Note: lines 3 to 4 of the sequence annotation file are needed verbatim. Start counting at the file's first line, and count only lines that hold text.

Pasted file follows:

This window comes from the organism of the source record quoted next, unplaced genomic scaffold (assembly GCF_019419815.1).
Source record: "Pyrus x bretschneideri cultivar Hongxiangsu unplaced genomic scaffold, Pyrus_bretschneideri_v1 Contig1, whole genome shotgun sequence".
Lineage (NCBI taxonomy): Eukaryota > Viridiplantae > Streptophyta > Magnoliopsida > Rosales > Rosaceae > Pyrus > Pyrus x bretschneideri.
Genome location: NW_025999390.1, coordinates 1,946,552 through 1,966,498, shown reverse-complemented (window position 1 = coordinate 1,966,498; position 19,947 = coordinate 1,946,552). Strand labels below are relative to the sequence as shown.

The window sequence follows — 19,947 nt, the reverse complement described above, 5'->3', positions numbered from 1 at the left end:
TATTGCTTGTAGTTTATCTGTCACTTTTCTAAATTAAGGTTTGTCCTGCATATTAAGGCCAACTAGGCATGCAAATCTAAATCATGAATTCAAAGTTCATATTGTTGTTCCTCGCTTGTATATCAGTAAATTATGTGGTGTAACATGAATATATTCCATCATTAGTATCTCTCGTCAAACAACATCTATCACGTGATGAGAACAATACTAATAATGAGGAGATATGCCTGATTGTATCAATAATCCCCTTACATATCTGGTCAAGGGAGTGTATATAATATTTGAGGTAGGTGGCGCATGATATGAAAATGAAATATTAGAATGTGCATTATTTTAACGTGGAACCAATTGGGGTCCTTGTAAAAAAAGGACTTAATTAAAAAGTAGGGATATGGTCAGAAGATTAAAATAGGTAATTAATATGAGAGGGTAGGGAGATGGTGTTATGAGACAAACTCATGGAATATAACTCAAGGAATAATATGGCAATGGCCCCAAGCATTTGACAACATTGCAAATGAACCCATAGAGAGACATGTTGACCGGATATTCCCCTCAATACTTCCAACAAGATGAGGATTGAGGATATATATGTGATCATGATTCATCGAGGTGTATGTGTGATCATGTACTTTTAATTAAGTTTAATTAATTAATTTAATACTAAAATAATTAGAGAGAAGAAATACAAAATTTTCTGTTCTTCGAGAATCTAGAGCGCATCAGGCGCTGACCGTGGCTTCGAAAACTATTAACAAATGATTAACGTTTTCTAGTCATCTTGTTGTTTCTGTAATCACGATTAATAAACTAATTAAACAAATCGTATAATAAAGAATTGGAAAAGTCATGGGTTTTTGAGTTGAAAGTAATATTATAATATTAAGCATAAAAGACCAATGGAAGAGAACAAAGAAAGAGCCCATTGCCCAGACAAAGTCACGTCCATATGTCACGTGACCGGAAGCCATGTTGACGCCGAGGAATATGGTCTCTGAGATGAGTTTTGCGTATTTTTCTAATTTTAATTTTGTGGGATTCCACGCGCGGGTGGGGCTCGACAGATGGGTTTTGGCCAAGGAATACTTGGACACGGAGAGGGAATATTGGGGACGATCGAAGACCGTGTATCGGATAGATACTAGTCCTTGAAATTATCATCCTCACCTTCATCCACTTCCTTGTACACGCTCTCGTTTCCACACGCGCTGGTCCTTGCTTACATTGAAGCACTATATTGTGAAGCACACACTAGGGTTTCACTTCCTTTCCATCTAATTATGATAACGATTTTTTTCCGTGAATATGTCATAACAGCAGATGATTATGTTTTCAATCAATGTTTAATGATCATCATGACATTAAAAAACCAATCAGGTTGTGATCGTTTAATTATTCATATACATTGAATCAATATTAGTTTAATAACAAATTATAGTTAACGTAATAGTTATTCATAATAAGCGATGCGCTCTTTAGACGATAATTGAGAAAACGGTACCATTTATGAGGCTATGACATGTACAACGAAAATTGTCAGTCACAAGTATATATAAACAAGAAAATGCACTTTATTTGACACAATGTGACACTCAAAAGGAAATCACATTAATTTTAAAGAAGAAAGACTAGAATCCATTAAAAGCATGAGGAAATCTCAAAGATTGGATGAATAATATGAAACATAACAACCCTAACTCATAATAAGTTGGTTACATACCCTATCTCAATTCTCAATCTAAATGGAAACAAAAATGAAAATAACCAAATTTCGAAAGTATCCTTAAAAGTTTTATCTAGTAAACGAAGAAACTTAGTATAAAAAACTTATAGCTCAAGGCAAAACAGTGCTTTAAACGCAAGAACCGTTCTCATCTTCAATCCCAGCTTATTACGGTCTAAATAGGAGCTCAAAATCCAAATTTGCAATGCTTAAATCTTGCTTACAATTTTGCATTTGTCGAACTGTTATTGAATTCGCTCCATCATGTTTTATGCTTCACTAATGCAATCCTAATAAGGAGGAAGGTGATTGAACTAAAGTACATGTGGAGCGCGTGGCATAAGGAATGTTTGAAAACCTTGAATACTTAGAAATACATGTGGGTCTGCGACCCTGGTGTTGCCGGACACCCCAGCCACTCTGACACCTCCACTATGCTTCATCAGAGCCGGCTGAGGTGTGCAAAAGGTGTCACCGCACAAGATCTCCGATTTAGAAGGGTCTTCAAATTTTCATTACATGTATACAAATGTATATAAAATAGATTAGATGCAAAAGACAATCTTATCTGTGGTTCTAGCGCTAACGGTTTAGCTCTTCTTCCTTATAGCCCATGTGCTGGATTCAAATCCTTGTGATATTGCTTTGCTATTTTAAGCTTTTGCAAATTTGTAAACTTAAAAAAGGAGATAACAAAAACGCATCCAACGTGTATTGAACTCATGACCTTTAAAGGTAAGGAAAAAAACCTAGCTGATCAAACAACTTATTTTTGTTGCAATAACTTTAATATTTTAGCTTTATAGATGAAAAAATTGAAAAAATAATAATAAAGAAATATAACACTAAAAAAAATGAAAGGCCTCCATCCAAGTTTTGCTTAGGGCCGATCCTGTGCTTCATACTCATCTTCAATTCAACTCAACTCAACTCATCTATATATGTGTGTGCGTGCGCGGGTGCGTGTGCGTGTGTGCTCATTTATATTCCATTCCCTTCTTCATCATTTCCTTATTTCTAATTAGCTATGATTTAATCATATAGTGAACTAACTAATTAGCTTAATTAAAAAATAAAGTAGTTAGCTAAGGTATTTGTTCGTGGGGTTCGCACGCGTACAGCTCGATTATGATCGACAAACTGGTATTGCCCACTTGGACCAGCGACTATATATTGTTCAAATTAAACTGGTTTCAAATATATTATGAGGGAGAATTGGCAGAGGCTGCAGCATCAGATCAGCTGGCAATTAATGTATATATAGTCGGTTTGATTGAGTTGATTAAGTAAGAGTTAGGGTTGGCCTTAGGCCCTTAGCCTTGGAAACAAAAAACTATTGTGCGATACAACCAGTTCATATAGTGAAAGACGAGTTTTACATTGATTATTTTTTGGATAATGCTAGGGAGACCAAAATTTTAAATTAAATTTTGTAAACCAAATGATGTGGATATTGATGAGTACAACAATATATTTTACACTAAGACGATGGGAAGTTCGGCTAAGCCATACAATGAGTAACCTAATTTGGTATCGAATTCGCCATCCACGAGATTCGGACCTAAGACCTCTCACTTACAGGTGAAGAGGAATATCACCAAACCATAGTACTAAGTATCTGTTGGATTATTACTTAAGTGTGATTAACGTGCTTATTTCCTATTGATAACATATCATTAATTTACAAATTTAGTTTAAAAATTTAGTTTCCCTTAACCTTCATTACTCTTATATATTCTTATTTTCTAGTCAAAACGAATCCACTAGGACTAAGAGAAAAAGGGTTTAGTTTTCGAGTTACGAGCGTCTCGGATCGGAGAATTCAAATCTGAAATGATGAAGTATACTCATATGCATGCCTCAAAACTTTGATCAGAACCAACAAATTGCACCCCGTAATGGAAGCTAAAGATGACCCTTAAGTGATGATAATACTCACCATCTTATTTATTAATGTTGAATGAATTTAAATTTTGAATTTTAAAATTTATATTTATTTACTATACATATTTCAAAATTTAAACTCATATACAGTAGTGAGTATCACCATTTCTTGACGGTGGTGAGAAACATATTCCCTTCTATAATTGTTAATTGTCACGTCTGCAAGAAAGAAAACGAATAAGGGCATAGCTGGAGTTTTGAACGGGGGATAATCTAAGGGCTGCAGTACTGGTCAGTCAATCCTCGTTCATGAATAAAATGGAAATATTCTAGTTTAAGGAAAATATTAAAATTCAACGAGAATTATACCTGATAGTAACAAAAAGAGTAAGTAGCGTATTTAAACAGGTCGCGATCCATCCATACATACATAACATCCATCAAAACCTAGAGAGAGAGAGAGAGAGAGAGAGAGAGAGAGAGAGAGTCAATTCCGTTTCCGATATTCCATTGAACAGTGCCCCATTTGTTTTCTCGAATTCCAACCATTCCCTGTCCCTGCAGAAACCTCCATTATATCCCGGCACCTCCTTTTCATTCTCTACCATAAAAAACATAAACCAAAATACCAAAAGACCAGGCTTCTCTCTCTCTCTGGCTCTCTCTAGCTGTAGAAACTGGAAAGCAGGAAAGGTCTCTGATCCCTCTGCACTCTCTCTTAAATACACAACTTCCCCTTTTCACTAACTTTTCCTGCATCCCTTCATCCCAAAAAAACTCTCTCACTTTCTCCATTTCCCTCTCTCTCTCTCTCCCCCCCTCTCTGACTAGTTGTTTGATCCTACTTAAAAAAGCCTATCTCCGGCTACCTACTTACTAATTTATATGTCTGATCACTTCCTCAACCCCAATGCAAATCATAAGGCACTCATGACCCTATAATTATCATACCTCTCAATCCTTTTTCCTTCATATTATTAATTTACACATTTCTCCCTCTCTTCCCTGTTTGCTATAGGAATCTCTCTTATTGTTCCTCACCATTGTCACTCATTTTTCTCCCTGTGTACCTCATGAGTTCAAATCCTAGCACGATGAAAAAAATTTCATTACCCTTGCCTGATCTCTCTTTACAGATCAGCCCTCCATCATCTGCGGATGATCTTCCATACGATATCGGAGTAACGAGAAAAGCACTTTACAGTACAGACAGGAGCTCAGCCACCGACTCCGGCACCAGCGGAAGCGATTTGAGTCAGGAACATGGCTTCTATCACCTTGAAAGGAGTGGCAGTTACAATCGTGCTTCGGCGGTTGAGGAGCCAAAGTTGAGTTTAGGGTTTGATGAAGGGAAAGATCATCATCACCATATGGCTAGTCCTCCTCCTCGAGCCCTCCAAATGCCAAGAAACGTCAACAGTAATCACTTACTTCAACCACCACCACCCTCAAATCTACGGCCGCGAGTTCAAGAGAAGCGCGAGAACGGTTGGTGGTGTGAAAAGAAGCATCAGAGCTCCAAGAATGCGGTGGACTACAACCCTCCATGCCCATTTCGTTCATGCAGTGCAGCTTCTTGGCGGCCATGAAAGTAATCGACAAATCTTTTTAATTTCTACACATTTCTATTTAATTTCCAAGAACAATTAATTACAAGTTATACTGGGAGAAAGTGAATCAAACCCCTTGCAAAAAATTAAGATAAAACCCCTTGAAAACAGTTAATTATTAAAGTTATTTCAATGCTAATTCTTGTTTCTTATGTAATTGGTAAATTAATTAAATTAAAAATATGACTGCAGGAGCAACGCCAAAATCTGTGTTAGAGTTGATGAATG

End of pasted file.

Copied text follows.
Lineage (NCBI taxonomy): Eukaryota > Viridiplantae > Streptophyta > Magnoliopsida > Rosales > Rosaceae > Pyrus > Pyrus x bretschneideri.
Genome location: NW_025999390.1, coordinates 1,946,552 through 1,966,498, shown reverse-complemented (window position 1 = coordinate 1,966,498; position 19,947 = coordinate 1,946,552). Strand labels below are relative to the sequence as shown.